Danny Vinyard (Edward Furlong) is the kid the students feel antagonized by and the teachers don’t hold out much hope for. His latest travesty- “My Mein Kamf,” a response to a school assignment championing Hitler as a civil rights hero. However the principal of Danny’s tough inner-city school, Bob Sweeney (Avery Brooks,) is determined to help him grapple with his demons and someday, maybe, see the light.

Danny’s neo-Nazi brother, Derek (Edward Norton, in a fantastic performance,) gets out of prison for a sadistic racially-motivated crime a changed man. He wants nothing more to do with the white supremacist existence, and has decided to steer his younger brother, who places Derek on a lofty pedestal, away from the skinhead life. As Danny listens to Derek’s story of his life in prison and his change of heart, he realizes that breaking away from his racist beliefs might be the most important thing he ever does.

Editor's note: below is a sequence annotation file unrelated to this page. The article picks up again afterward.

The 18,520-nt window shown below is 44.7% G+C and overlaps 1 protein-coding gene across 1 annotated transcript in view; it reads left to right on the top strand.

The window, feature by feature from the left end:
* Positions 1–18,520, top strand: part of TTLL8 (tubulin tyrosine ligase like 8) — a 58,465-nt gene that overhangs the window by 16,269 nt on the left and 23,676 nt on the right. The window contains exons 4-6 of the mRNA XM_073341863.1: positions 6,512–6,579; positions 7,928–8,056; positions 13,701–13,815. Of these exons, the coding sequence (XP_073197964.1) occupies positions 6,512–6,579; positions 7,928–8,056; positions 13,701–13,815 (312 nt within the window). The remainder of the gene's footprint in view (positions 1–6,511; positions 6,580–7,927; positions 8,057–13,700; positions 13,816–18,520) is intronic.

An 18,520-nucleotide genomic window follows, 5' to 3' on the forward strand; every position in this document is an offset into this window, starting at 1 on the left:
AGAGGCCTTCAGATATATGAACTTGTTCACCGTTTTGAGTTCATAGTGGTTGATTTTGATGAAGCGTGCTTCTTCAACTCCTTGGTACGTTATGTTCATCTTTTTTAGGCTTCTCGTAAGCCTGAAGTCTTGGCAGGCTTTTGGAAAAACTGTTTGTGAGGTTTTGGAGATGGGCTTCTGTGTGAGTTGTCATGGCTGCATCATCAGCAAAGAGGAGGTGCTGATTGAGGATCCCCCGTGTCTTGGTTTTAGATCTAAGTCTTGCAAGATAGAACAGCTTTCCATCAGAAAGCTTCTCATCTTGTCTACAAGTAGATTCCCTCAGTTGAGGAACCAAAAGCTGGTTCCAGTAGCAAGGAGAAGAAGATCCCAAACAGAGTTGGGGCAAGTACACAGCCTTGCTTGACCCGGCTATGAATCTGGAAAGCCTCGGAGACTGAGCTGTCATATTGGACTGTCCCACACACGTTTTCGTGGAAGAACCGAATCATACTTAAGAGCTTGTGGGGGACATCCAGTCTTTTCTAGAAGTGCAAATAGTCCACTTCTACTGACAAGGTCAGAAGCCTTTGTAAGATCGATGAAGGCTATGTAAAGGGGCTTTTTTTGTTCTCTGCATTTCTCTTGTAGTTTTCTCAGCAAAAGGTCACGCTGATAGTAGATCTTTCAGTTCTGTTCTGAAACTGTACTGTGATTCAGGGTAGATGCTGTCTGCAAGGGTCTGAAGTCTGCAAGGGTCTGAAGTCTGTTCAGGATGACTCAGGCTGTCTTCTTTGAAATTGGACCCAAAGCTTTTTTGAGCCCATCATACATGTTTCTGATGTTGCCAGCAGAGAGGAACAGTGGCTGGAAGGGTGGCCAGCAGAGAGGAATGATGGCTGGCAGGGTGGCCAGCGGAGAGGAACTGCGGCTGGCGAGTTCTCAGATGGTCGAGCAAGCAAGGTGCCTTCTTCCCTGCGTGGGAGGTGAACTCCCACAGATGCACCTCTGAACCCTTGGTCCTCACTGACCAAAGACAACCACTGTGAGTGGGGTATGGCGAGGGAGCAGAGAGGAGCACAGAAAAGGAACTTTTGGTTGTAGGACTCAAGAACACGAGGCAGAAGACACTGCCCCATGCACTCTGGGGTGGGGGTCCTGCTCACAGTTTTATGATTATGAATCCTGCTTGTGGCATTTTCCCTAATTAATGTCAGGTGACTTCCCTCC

But disassociating with old friends and influences might be harder than it sounds, as Derek and Danny soon find out. Meanwhile, Sweeney instructs Danny to write a paper about the events that put his brother in prison and beforehand, led to the Vinyard brothers’ legacy of hate.

Anybody who knows anything about the making of “American History X” knows that the production of the film was a bit of a disaster. Tempers flared, Edward Norton micromanaged the script, and director Tony Kaye eventually wanted his name taken off the finished product and changed, oddly, to ‘Humpty Dumpty’ (hhmm, that’s not weird.) So it might be “American History X”‘s greatest wonder that the movie is not bad at all, despite it’s production woes; on the contrary, it’s very good.